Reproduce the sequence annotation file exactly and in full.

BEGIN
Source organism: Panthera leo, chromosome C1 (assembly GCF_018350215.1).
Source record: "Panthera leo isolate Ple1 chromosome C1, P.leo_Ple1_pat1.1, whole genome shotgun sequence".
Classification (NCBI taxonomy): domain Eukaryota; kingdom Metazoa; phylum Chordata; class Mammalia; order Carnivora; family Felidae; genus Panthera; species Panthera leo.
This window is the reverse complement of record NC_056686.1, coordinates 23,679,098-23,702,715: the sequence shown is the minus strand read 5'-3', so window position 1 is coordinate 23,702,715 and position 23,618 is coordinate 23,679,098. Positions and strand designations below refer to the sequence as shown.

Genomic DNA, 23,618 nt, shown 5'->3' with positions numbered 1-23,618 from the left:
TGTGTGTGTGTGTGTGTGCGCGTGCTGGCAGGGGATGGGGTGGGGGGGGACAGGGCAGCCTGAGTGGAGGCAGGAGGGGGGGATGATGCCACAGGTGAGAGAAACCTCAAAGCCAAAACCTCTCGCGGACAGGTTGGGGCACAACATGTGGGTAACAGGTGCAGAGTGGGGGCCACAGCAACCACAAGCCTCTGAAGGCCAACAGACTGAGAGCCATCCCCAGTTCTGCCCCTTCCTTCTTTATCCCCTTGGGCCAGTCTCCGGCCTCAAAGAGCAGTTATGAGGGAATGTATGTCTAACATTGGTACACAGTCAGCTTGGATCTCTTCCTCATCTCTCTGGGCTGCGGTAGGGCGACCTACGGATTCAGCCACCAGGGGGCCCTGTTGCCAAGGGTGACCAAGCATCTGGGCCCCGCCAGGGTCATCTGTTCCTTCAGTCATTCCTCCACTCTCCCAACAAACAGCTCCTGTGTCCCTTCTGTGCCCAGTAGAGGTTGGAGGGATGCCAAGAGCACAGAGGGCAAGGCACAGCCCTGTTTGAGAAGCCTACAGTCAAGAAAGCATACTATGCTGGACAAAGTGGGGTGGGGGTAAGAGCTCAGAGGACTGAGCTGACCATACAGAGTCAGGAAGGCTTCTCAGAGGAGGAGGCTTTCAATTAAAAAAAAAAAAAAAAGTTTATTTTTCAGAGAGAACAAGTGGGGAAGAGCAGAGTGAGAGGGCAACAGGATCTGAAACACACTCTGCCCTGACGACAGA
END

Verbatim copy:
Source organism: Panthera leo, chromosome C1 (assembly GCF_018350215.1).
Source record: "Panthera leo isolate Ple1 chromosome C1, P.leo_Ple1_pat1.1, whole genome shotgun sequence".
Classification (NCBI taxonomy): domain Eukaryota; kingdom Metazoa; phylum Chordata; class Mammalia; order Carnivora; family Felidae; genus Panthera; species Panthera leo.
This window is the reverse complement of record NC_056686.1, coordinates 23,679,098-23,702,715: the sequence shown is the minus strand read 5'-3', so window position 1 is coordinate 23,702,715 and position 23,618 is coordinate 23,679,098. Positions and strand designations below refer to the sequence as shown.

Genomic DNA, 23,618 nt, shown 5'->3' with positions numbered 1-23,618 from the left:
TGTGTGTGTGTGTGTGTGCGCGTGCTGGCAGGGGATGGGGTGGGGGGGGACAGGGCAGCCTGAGTGGAGGCAGGAGGGGGGGATGATGCCACAGGTGAGAGAAACCTCAAAGCCAAAACCTCTCGCGGACAGGTTGGGGCACAACATGTGGGTAACAGGTGCAGAGTGGGGGCCACAGCAACCACAAGCCTCTGAAGGCCAACAGACTGAGAGCCATCCCCAGTTCTGCCCCTTCCTTCTTTATCCCCTTGGGCCAGTCTCCGGCCTCAAAGAGCAGTTATGAGGGAATGTATGTCTAACATTGGTACACAGTCAGCTTGGATCTCTTCCTCATCTCTCTGGGCTGCGGTAGGGCGACCTACGGATTCAGCCACCAGGGGGCCCTGTTGCCAAGGGTGACCAAGCATCTGGGCCCCGCCAGGGTCATCTGTTCCTTCAGTCATTCCTCCACTCTCCCAACAAACAGCTCCTGTGTCCCTTCTGTGCCCAGTAGAGGTTGGAGGGATGCCAAGAGCACAGAGGGCAAGGCACAGCCCTGTTTGAGAAGCCTACAGTCAAGAAAGCATACTATGCTGGACAAAGTGGGGTGGGGGTAAGAGCTCAGAGGACTGAGCTGACCATACAGAGTCAGGAAGGCTTCTCAGAGGAGGAGGCTTTCAATTAAAAAAAAAAAAAAAAGTTTATTTTTCAGAGAGAACAAGTGGGGAAGAGCAGAGTGAGAGGGCAACAGGATCTGAAACACACTCTGCCCTGACGACAGA